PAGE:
REPSOL PETROL STATION OF THE FUTURE
Place: Madrid, Spain
Alejandro Zaera-Polo, Maider Llaguno-Munitxa, Ivaylo Nachev, Amaya Luzarraga, Paolo Toldo, Fanny Ciufo, Alaitz Arsuaga, Daniel Dent, Sohum Bagaria, Jeffrey Anderson
Repsol Service Station should be thought of as a complete system capable of practically adjusting to any eventuality. The idea is that the project can join the conventional uses of a service station with a multitude of new possibilities such a new forms of alternative energy. Our “Energy Garden” is a place where energy can be found in different forms, sometimes combustible, other food or environmental, and connect to different ecologies, logistics, energies, environments or economics.
It is not only a matter of “form” but much more a construction system. In order to provide the prototype with a high versatility we propose the use of a structural system of laminated wood members, joined by galvanized steel space joints, which can be covered by panels of reinforced glass or insulated wooden panels. Depending on the function this can adopt a great variety of plant and section forms. The spaces, heated or open, can thus adopt almost any shape and size, including the possibility of building two floors above ground, in order to optimize the use of the soil.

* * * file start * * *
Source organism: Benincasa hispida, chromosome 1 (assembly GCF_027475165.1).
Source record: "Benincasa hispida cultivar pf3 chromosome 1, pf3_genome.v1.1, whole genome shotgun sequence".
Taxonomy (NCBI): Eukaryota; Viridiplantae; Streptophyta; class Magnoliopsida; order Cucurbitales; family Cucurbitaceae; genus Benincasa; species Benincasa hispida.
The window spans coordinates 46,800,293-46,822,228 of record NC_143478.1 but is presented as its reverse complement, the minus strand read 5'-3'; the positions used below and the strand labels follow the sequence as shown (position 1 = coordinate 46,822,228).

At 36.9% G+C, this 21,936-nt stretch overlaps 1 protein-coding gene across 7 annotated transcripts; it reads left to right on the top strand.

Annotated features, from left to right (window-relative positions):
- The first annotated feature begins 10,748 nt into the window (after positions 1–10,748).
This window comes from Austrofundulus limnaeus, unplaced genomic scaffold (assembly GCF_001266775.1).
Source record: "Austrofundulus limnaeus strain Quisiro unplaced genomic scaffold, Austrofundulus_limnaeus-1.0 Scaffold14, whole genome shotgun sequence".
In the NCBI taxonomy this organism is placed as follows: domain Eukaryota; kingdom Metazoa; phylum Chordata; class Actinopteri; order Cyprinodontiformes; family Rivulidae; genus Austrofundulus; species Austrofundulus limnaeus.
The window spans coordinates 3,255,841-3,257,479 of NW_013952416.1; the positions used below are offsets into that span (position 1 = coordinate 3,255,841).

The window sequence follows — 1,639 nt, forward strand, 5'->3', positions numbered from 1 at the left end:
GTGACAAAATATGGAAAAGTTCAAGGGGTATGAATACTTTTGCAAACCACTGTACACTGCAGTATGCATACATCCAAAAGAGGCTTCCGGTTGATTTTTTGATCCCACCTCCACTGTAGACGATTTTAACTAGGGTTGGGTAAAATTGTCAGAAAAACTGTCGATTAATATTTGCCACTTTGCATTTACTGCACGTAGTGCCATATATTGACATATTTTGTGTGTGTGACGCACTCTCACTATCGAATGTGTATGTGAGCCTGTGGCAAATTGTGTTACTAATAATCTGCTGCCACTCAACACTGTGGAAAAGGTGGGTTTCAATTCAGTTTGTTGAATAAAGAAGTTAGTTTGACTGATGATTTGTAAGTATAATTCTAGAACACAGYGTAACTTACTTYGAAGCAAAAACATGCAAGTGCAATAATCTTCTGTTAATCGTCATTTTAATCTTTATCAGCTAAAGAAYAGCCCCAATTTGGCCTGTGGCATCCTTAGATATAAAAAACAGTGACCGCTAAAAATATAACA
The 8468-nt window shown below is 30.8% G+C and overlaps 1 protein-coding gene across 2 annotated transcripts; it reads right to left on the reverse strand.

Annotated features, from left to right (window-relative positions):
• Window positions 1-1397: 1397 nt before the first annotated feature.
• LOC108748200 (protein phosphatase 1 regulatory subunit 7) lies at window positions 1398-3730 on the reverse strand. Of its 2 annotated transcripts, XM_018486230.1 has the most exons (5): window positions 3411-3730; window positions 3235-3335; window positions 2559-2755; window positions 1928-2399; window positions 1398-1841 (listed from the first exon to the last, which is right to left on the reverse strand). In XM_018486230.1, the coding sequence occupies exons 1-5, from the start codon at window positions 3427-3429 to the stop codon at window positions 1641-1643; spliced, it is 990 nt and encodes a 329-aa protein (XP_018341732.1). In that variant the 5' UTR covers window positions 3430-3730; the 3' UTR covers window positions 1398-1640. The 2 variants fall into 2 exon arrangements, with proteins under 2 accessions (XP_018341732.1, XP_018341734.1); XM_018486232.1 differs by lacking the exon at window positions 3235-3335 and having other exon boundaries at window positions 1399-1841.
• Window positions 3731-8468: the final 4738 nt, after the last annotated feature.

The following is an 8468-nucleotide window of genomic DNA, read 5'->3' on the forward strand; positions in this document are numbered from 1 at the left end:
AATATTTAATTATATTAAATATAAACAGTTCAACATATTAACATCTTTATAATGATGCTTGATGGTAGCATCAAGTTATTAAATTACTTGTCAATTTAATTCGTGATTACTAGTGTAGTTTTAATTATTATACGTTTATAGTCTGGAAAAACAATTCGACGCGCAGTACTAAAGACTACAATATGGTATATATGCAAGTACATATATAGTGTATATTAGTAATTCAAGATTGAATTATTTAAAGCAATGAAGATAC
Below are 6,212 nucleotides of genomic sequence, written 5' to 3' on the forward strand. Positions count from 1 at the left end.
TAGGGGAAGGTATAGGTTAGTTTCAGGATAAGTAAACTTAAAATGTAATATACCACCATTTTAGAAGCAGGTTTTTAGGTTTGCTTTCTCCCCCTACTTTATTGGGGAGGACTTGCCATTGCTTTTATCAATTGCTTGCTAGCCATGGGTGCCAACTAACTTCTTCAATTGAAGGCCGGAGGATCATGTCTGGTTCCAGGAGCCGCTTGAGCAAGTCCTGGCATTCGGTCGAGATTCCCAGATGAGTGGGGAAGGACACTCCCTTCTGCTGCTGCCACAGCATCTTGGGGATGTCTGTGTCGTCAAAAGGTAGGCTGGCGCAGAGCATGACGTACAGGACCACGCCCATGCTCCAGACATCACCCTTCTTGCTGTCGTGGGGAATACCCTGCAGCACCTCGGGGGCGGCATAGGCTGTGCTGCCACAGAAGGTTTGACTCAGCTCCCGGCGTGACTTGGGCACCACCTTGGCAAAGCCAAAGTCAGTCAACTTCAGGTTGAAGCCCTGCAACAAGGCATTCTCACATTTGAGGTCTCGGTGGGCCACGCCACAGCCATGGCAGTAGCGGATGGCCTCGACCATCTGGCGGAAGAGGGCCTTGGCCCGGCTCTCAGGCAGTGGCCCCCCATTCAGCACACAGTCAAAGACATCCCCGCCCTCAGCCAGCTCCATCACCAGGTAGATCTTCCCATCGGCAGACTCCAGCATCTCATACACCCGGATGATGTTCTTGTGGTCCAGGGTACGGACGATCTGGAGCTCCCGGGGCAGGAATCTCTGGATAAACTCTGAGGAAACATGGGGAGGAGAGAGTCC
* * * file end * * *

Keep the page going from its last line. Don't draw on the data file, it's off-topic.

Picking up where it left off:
The widespread use of wood as the main material of the Energy Garden is a crucial element of the branding of the future Repsol. It seems important to us to detach ourselves from references to artificial materials, to mechanical or dynamic forms, and to connect with other types of images that refer to nature, pleasure and health.
The use of organic materials and vegetation aims to completely reinvent the identity of the service station as an enclave that is no longer necessarily linked to the provision of fossil fuels but to a strategic logistic enclave with high environmental quality. In addition, the Energy Garden will also try to provide a series of more welcoming spaces for the public: a large multi-purpose canopy, capable of hosting a huge variety of outdoor and heated spaces and activities, becomes the central element of the brand.
The prototype of the Energy Garden has been designed as a set of recombinant parts, capable of adapting to the different climatic regions of the Iberian Peninsula, which constitute the fundamental geography of Repsol. One of the fundamental components of the system is a series of elevated gardeners combined with meshes on the underside of the stereo structure where climbers are to become a vegetative layer capable of giving additional shade to the solar cells and humidify the environment in some peninsular climates.